Pat Tseng. Hidden Crafting Volume 38.3 Preview

The Hidden Crafting of Pat Tseng

PAT TSENG NECKLACE PENDANT of small jade disk, larger bi and jade cicada, with two beads made from seeds, assembled with dyed silk-wrapped cords and hand-tied Chinese knots; length of pendant to end of knot is 14.0 centimeters. Right-hand image shows three necklaces in process of being designed, of silk, jade and coral components (all usually antique). Photographs by Robert K. Liu/Ornament.

PAT TSENG NECKLACE PENDANT of small jade disk, larger bi and jade cicada, with two beads made from seeds, assembled with dyed silk-wrapped cords and hand-tied Chinese knots; length of pendant to end of knot is 14.0 centimeters. Right-hand image shows three necklaces in process of being designed, of silk, jade and coral components (all usually antique). Photographs by Robert K. Liu/Ornament.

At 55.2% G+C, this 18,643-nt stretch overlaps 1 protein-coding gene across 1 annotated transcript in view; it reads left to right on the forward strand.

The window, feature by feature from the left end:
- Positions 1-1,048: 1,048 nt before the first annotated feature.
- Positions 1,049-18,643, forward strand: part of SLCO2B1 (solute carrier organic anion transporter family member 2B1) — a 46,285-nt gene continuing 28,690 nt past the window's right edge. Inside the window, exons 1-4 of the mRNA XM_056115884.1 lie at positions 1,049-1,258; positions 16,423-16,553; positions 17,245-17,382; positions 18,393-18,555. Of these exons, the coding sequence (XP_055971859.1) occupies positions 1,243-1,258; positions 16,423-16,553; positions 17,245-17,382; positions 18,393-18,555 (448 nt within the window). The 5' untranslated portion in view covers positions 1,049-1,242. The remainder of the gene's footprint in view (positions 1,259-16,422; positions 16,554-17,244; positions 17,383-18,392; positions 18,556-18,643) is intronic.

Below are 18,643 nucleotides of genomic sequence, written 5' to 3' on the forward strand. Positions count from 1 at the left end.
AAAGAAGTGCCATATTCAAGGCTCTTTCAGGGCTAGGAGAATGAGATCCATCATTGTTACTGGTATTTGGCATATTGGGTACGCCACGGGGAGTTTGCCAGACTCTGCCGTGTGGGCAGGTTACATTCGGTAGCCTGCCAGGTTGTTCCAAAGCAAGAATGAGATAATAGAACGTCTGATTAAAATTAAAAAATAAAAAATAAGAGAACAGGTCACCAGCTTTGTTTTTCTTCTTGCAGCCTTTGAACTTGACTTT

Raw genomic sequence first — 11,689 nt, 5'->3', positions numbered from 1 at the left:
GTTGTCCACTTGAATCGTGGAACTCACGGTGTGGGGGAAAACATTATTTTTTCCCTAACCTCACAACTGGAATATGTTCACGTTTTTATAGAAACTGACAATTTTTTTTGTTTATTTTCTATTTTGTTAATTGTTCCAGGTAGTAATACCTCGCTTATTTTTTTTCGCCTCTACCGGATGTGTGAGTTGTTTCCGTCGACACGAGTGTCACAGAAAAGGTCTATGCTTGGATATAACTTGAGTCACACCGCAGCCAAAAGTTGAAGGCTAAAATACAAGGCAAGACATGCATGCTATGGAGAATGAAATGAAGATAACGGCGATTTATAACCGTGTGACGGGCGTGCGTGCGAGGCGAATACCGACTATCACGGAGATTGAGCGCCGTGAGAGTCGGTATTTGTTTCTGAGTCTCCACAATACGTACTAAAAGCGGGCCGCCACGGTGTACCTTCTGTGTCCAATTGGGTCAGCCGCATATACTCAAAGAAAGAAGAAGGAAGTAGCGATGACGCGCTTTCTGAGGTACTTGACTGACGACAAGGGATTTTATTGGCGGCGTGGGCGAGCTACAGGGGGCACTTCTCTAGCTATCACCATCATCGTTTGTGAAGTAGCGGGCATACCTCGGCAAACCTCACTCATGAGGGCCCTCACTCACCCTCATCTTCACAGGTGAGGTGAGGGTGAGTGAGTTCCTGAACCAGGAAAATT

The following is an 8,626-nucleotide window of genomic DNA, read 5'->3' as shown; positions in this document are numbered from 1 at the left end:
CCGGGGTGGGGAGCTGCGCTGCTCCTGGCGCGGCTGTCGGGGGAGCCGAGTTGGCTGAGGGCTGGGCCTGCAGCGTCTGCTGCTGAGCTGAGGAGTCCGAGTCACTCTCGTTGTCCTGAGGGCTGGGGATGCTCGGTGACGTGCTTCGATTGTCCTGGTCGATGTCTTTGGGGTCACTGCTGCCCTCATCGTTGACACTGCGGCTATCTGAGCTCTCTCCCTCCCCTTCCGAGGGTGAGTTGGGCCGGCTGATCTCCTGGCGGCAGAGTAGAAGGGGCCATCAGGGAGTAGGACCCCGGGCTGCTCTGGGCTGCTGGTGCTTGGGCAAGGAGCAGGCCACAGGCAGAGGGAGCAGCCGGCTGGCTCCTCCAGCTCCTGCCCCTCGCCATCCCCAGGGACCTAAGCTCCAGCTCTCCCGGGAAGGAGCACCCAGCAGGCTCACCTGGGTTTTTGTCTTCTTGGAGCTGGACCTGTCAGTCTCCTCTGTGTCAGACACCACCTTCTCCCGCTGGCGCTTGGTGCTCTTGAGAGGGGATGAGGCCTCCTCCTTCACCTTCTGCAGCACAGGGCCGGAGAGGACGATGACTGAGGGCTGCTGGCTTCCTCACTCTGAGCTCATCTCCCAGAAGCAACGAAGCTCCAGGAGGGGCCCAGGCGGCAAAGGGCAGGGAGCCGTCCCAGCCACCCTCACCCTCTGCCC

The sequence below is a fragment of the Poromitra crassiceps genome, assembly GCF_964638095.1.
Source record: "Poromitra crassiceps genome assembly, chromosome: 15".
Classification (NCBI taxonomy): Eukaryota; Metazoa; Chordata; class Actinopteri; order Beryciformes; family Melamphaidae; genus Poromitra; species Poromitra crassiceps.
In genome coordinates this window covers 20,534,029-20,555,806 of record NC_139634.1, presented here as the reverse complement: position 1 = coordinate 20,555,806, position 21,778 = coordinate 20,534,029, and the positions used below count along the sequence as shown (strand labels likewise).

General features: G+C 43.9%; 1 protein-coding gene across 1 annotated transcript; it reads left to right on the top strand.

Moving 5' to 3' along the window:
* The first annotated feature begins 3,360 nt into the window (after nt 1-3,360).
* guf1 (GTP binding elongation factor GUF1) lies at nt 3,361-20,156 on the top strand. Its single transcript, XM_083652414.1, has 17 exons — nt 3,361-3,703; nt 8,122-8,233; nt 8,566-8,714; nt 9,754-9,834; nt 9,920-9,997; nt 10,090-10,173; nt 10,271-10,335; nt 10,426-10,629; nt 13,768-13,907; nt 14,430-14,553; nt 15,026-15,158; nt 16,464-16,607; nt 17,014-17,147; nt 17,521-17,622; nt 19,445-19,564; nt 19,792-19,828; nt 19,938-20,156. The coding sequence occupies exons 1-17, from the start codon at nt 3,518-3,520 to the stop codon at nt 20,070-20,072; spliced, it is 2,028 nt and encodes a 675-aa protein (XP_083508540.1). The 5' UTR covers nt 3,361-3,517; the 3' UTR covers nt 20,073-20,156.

Handmade ornaments can be very deceptive, especially those that are well made and appear straightforward. How an artist designs a piece of jewelry usually cannot be deduced from the finished piece, unless one is aware of the artist’s mode of creating. But how that ornament is executed is often also hidden. Such is the work of Pat Tseng, a well-known California jewelry designer of exquisite simplicity (Bullis 1993; Liu 1995).

 

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Robert K. Liu is Coeditor of Ornament and for many years its in-house photographer. His new book, The Photography of Personal Adornment, covers forty plus years of shooting jewelry, clothing and events related to wearable art, both in and out of the Ornament studio. He will start teaching photography classes at the Ornament office in December 2015 and in January 2016. In this issue he reveals his astonishment at how little he knew about the intricateness of jeweler Pat Tseng’s methods, despite decades of writing and photographing her work, which encompasses both textile and jewelry techniques. Her hand-dyed, stuffed and meticulously sewn fabric tubes are especially challenging.